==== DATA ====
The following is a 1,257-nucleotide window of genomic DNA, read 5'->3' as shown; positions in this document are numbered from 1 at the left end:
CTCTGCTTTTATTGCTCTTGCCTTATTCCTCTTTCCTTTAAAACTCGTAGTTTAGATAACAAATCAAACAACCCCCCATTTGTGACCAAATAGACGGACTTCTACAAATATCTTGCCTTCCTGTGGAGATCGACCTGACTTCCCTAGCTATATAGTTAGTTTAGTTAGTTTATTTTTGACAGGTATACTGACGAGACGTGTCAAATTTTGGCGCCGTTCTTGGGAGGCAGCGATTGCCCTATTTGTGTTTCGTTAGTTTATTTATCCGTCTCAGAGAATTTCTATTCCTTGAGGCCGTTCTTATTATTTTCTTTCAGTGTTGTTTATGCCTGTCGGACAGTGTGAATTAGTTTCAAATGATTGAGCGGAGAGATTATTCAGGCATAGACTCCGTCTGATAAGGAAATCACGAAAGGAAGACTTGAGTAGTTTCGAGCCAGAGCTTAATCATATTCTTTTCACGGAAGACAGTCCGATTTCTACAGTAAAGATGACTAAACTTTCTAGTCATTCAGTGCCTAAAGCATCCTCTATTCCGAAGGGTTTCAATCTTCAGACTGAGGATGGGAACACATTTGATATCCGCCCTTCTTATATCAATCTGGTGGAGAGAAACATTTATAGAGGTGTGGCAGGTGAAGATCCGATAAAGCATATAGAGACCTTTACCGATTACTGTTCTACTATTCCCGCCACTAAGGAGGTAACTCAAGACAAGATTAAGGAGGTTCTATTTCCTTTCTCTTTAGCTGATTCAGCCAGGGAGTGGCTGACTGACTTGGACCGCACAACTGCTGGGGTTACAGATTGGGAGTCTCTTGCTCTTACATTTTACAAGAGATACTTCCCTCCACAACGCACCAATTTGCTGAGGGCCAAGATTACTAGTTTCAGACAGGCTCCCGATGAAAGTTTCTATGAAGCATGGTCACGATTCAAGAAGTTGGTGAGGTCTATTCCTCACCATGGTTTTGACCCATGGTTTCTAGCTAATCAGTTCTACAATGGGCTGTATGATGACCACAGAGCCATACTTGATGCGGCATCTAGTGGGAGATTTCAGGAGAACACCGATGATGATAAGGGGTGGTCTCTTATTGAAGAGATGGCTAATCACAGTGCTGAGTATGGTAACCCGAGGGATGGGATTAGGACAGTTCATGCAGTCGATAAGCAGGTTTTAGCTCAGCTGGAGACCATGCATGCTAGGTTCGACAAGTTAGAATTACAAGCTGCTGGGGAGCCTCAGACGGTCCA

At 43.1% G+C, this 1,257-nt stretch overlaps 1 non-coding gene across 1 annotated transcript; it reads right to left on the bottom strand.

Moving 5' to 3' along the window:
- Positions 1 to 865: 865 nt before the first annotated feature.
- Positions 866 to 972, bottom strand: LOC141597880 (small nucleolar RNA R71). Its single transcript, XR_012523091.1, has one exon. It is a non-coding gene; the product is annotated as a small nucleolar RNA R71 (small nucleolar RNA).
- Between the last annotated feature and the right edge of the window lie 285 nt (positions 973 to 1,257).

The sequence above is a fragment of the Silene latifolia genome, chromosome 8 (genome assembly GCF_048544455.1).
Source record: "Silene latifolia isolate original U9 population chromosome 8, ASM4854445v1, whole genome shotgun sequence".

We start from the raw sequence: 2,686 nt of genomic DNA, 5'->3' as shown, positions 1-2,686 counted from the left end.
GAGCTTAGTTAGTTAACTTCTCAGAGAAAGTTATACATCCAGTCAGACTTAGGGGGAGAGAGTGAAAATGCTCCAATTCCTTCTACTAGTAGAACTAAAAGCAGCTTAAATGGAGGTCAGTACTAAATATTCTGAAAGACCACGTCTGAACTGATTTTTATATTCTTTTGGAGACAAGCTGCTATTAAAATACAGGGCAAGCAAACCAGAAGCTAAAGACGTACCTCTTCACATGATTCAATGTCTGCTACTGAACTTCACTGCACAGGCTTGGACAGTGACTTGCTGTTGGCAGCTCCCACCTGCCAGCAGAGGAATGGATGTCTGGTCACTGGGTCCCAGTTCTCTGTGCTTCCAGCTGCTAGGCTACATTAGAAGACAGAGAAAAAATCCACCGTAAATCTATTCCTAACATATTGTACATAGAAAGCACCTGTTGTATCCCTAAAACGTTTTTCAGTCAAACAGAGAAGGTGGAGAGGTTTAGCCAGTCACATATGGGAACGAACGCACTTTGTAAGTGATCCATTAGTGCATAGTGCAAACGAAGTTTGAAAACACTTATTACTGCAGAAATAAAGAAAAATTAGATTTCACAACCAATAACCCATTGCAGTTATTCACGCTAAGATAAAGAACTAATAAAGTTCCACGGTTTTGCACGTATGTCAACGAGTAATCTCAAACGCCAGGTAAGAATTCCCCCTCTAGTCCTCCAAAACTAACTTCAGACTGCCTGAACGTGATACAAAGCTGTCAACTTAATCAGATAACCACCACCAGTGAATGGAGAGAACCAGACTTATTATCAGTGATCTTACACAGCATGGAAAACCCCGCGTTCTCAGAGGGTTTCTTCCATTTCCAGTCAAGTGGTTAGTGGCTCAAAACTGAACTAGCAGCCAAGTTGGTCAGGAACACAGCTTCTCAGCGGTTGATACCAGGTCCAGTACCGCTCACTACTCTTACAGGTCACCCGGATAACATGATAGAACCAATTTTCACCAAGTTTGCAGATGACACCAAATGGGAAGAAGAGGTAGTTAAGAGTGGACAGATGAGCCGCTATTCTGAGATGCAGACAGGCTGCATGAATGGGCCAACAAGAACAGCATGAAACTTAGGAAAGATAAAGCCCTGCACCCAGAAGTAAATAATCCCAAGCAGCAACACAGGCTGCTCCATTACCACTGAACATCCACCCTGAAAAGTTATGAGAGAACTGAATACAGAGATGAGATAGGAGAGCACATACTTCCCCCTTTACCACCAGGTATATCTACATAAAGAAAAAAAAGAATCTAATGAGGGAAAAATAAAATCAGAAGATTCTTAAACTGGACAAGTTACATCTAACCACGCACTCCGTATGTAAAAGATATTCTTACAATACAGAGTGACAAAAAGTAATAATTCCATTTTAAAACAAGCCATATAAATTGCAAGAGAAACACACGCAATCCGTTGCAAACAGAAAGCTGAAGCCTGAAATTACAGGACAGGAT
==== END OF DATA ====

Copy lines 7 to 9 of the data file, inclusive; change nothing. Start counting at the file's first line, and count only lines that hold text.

- Between the last annotated feature and the right edge of the window lie 285 nt (positions 973 to 1,257).

The sequence above is a fragment of the Silene latifolia genome, chromosome 8 (genome assembly GCF_048544455.1).
Source record: "Silene latifolia isolate original U9 population chromosome 8, ASM4854445v1, whole genome shotgun sequence".